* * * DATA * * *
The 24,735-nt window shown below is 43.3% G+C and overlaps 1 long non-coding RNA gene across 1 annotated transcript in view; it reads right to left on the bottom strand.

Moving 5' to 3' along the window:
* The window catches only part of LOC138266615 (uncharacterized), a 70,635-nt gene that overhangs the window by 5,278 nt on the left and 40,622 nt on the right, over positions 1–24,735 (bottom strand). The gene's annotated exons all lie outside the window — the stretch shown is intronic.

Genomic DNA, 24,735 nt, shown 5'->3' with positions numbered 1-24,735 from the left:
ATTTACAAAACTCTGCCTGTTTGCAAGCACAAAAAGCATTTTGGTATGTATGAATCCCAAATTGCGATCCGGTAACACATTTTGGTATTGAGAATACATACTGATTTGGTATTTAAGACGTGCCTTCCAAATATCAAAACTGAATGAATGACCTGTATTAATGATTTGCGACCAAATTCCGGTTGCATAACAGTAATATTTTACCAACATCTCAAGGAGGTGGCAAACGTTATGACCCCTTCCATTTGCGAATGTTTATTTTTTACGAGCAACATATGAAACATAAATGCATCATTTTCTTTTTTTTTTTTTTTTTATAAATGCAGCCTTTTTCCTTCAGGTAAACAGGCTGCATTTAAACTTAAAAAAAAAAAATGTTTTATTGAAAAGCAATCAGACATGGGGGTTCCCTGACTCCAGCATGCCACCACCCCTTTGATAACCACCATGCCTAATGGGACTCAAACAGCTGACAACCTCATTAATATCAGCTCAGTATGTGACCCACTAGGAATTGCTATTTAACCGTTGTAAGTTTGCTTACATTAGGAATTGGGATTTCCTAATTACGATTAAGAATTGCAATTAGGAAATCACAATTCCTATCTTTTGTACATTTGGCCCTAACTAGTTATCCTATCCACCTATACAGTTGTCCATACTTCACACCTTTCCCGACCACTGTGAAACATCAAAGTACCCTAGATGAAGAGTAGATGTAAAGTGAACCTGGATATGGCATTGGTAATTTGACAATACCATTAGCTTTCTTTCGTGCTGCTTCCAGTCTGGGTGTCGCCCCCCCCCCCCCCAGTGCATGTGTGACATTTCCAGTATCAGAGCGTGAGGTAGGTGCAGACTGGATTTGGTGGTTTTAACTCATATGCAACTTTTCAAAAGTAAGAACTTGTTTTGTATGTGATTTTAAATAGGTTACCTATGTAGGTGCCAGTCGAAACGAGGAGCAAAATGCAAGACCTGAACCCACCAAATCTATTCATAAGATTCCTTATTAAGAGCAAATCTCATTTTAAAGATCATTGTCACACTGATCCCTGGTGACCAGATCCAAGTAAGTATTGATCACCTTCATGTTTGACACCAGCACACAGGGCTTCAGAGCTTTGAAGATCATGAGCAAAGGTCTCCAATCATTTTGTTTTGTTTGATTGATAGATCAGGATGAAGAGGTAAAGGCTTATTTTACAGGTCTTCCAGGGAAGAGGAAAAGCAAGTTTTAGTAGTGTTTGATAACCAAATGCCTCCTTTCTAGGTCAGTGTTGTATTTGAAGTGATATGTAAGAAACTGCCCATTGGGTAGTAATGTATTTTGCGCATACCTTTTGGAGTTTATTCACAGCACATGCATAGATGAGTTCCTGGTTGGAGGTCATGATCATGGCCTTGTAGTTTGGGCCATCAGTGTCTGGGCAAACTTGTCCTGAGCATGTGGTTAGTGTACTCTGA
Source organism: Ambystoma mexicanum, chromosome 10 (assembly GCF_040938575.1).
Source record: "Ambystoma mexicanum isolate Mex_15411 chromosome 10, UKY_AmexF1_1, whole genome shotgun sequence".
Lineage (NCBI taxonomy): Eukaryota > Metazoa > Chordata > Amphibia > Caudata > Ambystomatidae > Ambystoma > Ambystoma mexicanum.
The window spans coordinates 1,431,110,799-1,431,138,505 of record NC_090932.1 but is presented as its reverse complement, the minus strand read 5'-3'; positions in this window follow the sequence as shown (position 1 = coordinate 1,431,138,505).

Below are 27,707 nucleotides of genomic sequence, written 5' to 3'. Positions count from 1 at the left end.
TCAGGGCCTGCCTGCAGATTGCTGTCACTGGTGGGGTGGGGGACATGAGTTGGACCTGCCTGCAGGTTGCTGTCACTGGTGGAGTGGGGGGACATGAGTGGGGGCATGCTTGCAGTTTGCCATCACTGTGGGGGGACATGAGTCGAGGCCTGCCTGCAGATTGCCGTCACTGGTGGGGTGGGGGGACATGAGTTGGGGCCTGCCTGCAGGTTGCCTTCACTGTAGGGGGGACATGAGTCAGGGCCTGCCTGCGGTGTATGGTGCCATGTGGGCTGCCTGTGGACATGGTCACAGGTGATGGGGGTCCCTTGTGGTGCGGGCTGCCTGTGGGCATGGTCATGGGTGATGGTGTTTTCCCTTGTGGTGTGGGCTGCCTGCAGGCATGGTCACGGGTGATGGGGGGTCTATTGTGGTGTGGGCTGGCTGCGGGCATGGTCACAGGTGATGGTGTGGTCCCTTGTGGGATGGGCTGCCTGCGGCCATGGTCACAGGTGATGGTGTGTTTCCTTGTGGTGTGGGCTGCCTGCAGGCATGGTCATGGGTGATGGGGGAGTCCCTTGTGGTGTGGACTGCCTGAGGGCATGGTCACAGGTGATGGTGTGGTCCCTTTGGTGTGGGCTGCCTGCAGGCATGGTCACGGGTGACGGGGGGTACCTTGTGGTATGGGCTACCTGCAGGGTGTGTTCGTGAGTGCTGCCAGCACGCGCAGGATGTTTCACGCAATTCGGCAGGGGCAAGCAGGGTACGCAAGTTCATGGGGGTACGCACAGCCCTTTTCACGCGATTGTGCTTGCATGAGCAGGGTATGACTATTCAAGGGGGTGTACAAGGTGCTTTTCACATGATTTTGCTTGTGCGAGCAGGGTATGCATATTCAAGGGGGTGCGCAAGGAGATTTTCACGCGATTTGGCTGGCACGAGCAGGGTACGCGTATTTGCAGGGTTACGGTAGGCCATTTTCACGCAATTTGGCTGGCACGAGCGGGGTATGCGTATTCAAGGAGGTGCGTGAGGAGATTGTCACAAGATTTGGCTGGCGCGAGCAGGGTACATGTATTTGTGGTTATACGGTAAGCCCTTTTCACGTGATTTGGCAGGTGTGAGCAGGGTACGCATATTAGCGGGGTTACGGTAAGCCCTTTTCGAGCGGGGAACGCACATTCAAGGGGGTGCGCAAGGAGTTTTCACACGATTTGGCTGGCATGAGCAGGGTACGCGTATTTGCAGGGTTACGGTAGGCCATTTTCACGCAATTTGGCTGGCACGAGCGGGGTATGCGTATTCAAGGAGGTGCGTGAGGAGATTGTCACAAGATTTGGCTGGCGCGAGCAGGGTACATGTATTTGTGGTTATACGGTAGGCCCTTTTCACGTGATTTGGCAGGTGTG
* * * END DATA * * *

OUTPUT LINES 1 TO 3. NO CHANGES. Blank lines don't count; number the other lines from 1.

The 24,735-nt window shown below is 43.3% G+C and overlaps 1 long non-coding RNA gene across 1 annotated transcript in view; it reads right to left on the bottom strand.

Moving 5' to 3' along the window:
* The window catches only part of LOC138266615 (uncharacterized), a 70,635-nt gene that overhangs the window by 5,278 nt on the left and 40,622 nt on the right, over positions 1–24,735 (bottom strand). The gene's annotated exons all lie outside the window — the stretch shown is intronic.